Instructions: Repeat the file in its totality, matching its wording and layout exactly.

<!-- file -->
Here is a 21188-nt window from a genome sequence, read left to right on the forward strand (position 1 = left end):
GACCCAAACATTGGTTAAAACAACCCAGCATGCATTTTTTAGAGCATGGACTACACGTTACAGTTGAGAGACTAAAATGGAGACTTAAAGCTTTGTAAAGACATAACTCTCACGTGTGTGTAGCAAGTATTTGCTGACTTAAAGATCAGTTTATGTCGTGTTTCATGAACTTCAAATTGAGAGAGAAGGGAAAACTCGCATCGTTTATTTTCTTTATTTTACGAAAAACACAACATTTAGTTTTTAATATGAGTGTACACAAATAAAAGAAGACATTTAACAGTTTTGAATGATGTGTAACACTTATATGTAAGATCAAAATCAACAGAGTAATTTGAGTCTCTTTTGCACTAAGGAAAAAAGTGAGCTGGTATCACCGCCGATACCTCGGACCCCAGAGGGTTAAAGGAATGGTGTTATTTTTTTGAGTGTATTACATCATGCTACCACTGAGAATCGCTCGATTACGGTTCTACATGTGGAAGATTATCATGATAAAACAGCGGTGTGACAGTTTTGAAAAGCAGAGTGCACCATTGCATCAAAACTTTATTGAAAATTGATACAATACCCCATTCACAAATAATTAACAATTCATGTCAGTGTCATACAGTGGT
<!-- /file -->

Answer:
Here is a 21188-nt window from a genome sequence, read left to right on the forward strand (position 1 = left end):
GACCCAAACATTGGTTAAAACAACCCAGCATGCATTTTTTAGAGCATGGACTACACGTTACAGTTGAGAGACTAAAATGGAGACTTAAAGCTTTGTAAAGACATAACTCTCACGTGTGTGTAGCAAGTATTTGCTGACTTAAAGATCAGTTTATGTCGTGTTTCATGAACTTCAAATTGAGAGAGAAGGGAAAACTCGCATCGTTTATTTTCTTTATTTTACGAAAAACACAACATTTAGTTTTTAATATGAGTGTACACAAATAAAAGAAGACATTTAACAGTTTTGAATGATGTGTAACACTTATATGTAAGATCAAAATCAACAGAGTAATTTGAGTCTCTTTTGCACTAAGGAAAAAAGTGAGCTGGTATCACCGCCGATACCTCGGACCCCAGAGGGTTAAAGGAATGGTGTTATTTTTTTGAGTGTATTACATCATGCTACCACTGAGAATCGCTCGATTACGGTTCTACATGTGGAAGATTATCATGATAAAACAGCGGTGTGACAGTTTTGAAAAGCAGAGTGCACCATTGCATCAAAACTTTATTGAAAATTGATACAATACCCCATTCACAAATAATTAACAATTCATGTCAGTGTCATACAGTGGT